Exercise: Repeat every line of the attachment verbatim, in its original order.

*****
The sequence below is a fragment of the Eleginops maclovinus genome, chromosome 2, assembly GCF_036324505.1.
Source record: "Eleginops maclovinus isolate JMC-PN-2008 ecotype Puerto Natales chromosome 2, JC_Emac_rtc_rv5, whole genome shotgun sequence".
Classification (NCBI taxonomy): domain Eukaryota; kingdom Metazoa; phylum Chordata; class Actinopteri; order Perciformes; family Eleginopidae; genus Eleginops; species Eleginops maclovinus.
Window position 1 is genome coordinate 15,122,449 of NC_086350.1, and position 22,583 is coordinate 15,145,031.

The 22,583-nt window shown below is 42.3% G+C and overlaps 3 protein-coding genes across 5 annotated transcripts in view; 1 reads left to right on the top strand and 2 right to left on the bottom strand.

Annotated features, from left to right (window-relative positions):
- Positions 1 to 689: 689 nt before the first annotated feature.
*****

The sequence below is a fragment of the Eleginops maclovinus genome, chromosome 2, assembly GCF_036324505.1.
Source record: "Eleginops maclovinus isolate JMC-PN-2008 ecotype Puerto Natales chromosome 2, JC_Emac_rtc_rv5, whole genome shotgun sequence".
Classification (NCBI taxonomy): domain Eukaryota; kingdom Metazoa; phylum Chordata; class Actinopteri; order Perciformes; family Eleginopidae; genus Eleginops; species Eleginops maclovinus.
Window position 1 is genome coordinate 15,122,449 of NC_086350.1, and position 22,583 is coordinate 15,145,031.

The 22,583-nt window shown below is 42.3% G+C and overlaps 3 protein-coding genes across 5 annotated transcripts in view; 1 reads left to right on the top strand and 2 right to left on the bottom strand.

Annotated features, from left to right (window-relative positions):
- Positions 1 to 689: 689 nt before the first annotated feature.